- Evaluation and services are free and do not require a referral from a physician or insurance company approval. Parent only needs to call the appropriate agency. Evaluation may not include a medical component.
- Evaluation and services for children ages birth to 3 years usually provided in the home environment.
- Team evaluation results in Individualized Family Service Plan (IFSP) for children who qualify.
- Children who are at risk for developmental difficulties but do not exhibit significant delays can be enrolled in a “tracking” program and should receive ongoing developmental screening.
- To qualify a child typically must exhibit 33 percent delay in one domain of development or 25 percent delay in two or more domains of development.
- The amount of services provided varies based on a child’s needs and state regulations.
- The school district is responsible for evaluating and providing special education services for children ages 3 to 21 (to receive services, children must meet state requirements).
- If a child is in Early Intervention, this program should help the child “transition” into a specialized preschool program.
- For children who have not been evaluated, are not receiving services or are receiving private therapy, the parent needs to send a letter to the principal or director of special education requesting an evaluation.
- Comprehensive testing needs to be performed within state-specified time period.
What about children who have difficulties but do not qualify for special education services?
- Section 504 – Rehabilitation Act of 1973
- Appeals process and mediation
- Private resources
Learning Disabilities Association of America – 412-341-1515
National Center for Learning Disabilities – 888-575-7373
Children with Attention Deficit Disorder – 800-233-4050
National Information Center for Children and Youth with Disabilities – 800-695-0285
Council for Exceptional Children – 800-CEC-SPED
HealthyChildren.org (educational and developmental resources from the American Academy of Pediatrics)
Legislation to remember:
- Education for All Handicapped Act (PL 94-142, 1975)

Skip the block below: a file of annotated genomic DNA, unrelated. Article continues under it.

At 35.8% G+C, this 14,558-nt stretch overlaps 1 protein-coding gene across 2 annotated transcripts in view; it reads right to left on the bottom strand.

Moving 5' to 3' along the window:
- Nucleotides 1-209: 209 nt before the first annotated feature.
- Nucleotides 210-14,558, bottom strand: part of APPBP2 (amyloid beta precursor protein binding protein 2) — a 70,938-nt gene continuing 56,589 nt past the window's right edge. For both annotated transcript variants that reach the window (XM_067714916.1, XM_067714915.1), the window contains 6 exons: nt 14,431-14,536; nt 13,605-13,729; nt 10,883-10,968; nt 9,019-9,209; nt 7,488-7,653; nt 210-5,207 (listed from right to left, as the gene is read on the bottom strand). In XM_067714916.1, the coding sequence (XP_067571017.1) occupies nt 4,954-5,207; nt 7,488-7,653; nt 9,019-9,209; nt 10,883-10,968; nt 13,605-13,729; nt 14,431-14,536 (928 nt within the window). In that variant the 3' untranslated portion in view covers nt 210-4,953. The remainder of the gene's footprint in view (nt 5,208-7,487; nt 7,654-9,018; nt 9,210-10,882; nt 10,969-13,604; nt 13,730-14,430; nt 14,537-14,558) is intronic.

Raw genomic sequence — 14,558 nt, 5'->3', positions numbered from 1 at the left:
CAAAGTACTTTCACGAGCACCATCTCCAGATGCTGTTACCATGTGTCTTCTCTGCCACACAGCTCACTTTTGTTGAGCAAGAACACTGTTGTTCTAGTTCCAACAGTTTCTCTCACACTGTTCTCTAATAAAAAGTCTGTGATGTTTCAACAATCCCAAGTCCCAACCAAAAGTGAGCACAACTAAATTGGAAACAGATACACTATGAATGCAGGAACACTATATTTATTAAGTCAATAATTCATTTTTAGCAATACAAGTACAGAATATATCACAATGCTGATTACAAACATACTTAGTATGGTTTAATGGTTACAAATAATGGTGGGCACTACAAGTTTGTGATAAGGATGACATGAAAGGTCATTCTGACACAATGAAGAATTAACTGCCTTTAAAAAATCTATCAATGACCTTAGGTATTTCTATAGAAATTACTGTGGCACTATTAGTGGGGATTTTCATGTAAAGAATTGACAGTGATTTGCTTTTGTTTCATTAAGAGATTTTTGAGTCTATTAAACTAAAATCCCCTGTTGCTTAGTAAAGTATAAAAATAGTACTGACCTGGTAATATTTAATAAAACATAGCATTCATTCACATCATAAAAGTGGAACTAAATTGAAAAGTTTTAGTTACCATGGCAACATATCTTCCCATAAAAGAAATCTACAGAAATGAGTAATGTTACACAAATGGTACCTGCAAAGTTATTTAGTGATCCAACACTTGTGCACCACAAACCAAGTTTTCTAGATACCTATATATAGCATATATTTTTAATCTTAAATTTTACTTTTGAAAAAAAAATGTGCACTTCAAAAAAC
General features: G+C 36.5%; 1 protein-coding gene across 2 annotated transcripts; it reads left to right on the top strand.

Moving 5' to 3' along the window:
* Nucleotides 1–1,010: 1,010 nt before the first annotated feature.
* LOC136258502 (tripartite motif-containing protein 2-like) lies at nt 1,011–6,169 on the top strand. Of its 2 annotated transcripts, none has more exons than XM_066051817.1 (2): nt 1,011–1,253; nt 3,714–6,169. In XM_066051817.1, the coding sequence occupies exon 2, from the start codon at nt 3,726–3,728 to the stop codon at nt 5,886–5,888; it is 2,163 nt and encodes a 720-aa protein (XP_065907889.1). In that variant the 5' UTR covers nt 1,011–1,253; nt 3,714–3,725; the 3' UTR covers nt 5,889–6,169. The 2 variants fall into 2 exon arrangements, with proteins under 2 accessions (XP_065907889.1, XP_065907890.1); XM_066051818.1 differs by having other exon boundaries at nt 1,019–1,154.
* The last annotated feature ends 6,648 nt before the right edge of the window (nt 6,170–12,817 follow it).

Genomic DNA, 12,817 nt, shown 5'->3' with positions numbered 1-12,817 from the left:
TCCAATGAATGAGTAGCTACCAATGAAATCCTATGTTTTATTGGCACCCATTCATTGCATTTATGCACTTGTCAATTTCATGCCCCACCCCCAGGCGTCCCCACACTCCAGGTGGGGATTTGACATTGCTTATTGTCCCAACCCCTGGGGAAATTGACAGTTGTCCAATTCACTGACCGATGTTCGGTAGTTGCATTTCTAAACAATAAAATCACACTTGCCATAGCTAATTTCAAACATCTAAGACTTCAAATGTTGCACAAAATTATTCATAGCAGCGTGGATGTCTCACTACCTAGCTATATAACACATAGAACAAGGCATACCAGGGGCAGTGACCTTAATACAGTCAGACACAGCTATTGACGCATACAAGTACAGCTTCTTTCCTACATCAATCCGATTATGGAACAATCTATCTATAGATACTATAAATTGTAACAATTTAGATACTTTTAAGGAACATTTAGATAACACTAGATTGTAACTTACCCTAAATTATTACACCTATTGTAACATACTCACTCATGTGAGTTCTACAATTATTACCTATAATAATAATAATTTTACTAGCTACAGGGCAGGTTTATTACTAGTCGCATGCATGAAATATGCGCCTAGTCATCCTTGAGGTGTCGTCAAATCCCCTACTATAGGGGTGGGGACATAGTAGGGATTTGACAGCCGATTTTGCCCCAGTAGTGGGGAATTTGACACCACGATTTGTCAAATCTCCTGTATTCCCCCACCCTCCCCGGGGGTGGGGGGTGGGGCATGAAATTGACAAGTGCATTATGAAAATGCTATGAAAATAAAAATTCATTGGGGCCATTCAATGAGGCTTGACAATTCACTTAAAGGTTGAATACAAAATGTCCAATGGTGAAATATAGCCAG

- Individuals with Disabilities Education Act (IDEA: PL 99-457, 1986; 105-17, 1997)
- Section 504 – Rehabilitation Act of 1973 (PL 93-112)
Early Intervention Resources
Provides evaluation and services for children ages birth to 3 years with a diagnosis or a developmental delay.
New Jersey: To refer your child for early intervention services anywhere in the state, you must start by calling 1-888-653-4463.
Early intervention services are coordinated through each county’s Special Child Health Services:
Atlantic: 609-645-7700 x4262
Burlington: 609-267-1950 x 42882
Ocean: 732-341-9700 x 7602
Cape May: 609-465-6841
Salem: 856-935-7510 x 8479
Sussex: 973-948-5239 x 3129
Union: 908-889-0950 x 2544
Warren: 908-689-6000 x 258
New York: Early Intervention in New York has a specific intake number for each county. The numbers listed below are for Early Childhood Directions Centers (ECDC), an agency that will help to arrange referrals and evaluations for children ages birth to 5 years in New York State. ECDC provides support to families who are trying to work with a large system, but can also direct you to the appropriate Early Intervention office.
Orange: 845-565-1162 x 209
Staten Island: 718-226-6670
Special Education Resources
Special Education services are available to eligible children ages 3 through 21 years through their local school district. Contact your local board of education for specific information and to request an evaluation.
In New Jersey, the Statewide Parent Advocacy Network (SPAN) can provide information regarding special education legislation and resources.
In New York’s Office of Special Education, Early Childhood Directions Centers can assist in accessing resources for children ages 3 through 5. For children ages 3 through 21, the local Special Education Training and Resource Centers (SETRC) at Vocational and Educational Services for Individuals with Disabilities can help.